I got to know Billy Joe and his wife, Sharon, on a trip we took together years ago. I admire his integrity, his love of Jesus, and his passion for the Gospel. All of that came together as he spoke to us this morning. He told us of two statements that had made a strong impression on him. One was from the recently elected president of the Southern Baptist Church. In response to a question about the Bible, he answered, “I’m an inerrantist, but I’m not mad about it.” He was talking about our tendency to hold to a view that may be correct, while out attitude is not. I have to confess that this has been me in recent months, from time to time.
The other remark was one that Billy Joe received early in his pastoral career. Asking a mentor if there was one piece of advice he could give for a successful ministry, the mentor, without pause, remarked, “If you don’t get bitter, you’ll have a successful ministry.”
A lot of Christian laypeople out there might find that to be a curious, even cynical remark, but it’s simply wise. Whenever you deal with people there is conflict. When you lead people, that conflict is often pointed at you, even if it is undeserved. That’s life. It becomes a problem when you point it back in a spirit of anger.
I’ve certainly been guilty of this. Readers of this blog may or may not believe me, but there really have been only a couple of times when I’ve been angry as I’ve responded—once was in response to a person’s post regarding a Kirk member (whom I mentioned by name). I am truly sorry for that. Another was in a letter I (very) rapidly posted to The Layman a few months ago. Most of the time I’m bemused, incredulous, or relatively calm as I write.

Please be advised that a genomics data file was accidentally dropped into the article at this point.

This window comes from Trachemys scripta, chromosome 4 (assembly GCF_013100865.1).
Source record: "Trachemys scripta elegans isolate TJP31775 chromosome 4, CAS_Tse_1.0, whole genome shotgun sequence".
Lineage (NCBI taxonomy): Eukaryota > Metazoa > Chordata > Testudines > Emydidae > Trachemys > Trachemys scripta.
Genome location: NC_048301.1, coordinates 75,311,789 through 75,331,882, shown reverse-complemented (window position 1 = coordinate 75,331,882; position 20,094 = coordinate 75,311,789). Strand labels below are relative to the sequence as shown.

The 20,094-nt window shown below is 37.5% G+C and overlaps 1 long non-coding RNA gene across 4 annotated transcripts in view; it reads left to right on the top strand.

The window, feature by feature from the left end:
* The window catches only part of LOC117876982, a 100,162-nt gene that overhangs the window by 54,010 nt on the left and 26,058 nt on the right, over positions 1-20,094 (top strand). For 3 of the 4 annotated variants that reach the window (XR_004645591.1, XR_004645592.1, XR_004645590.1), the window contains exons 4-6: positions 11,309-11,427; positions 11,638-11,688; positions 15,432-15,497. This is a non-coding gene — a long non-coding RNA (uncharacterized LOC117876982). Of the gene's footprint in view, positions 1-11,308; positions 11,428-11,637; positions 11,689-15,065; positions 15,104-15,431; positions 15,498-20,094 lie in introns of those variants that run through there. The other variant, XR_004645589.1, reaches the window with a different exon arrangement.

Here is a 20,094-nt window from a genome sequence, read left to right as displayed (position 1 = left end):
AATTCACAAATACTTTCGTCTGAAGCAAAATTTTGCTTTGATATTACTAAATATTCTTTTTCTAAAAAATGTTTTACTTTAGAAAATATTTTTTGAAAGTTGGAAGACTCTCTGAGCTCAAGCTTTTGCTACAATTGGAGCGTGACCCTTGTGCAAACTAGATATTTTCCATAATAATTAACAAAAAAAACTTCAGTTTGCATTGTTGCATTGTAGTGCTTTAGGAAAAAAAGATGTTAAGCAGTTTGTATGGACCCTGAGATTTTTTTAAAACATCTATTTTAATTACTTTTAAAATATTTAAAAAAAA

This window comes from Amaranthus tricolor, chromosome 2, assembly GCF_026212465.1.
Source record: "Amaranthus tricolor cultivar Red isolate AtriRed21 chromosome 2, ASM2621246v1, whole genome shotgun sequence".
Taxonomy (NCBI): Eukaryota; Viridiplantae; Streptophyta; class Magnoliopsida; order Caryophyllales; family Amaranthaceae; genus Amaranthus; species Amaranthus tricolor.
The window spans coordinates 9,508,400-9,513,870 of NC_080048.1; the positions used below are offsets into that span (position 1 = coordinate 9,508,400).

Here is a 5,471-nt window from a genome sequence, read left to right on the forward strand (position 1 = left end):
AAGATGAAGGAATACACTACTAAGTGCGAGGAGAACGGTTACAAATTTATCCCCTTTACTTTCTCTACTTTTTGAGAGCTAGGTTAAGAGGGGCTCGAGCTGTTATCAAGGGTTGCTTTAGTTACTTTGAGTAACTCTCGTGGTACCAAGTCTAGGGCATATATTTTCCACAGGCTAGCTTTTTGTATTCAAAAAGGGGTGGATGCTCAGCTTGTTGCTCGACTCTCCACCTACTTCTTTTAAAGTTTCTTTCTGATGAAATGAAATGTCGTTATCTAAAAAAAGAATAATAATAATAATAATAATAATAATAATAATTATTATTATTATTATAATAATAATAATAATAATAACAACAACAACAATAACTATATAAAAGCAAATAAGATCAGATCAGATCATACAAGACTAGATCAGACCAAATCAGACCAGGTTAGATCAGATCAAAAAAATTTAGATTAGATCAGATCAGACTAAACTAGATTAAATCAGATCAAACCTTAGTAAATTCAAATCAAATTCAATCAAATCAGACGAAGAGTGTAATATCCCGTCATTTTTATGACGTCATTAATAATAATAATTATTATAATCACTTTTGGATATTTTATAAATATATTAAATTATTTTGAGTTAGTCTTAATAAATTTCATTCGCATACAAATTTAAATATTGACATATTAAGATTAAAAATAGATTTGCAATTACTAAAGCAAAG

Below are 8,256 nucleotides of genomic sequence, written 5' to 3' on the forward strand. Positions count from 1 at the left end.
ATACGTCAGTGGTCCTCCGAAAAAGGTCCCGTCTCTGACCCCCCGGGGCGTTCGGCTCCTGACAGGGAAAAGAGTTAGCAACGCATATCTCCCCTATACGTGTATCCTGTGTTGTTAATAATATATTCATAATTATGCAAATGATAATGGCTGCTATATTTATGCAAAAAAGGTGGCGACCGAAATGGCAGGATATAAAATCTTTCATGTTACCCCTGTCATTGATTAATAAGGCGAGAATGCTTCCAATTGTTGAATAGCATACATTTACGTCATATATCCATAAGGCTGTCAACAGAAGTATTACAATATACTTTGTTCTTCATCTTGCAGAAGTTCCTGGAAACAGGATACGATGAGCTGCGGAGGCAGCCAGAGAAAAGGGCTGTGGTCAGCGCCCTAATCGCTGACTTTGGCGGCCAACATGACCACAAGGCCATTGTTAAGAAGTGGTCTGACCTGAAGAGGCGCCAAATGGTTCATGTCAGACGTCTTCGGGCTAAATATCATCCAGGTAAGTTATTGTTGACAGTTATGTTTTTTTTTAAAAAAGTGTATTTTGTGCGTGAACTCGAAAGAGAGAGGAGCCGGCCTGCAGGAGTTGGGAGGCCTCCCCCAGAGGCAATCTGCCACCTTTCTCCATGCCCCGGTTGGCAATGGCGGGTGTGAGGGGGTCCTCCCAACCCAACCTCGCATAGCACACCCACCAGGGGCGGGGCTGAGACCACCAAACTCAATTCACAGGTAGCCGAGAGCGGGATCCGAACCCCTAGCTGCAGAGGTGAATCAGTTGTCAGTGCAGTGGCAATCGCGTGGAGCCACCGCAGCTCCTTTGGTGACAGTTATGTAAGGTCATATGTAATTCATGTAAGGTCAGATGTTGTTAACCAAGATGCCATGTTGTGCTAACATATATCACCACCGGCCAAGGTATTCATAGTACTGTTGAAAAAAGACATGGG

Over the years I’ve developed a slight thickening of skin that has helped overcome what once would have angered or even defeated me. It’s not 100% effective, but I do better as I get older. A lot of you have requested that I limit comments, because so many of them seem angry and vindictive. They’re just the tip of the iceberg. You haven’t read the ones I have not allowed to be posted. I’ve had to remind myself that the remarks reflect the writer more than me. But this is also true of what I write.
The hard part here is to speak the truth and not be arrogant, angry, or even seem to be so. I’m sure that my success in this is varied. This brings me to the second thing which I read today. A post to my blog said this,
Anonymous said...If you attend the Kirk you know that our worship, conversations, and activities are not centered on the disaffiliation or on the legal process. We have clearly communicated issues to the congregation at special meetings, but I think that a new person coming to the Kirk might not even be aware of the process we are in, unless they read what I blog, or what I put into the church newsletter.
I know of a church that left a denomination in very similar circumstances to yours. There was a lot of energy generated; some good, some bad; that was centered on the conflict. The dirty little secret about standing as a church against a so-called “apostate” denomination is that it gives your congregation a rallying cry and a certain unity. The downside is that as soon as the conflict subsides, all the old issues come up again. In the case of the church I am referencing, many, many members were unable to get past the original “us versus them” posture, even when it was no longer relevant to their situation, so they turned the negative energy inward. The congregation is now a shadow of its former self.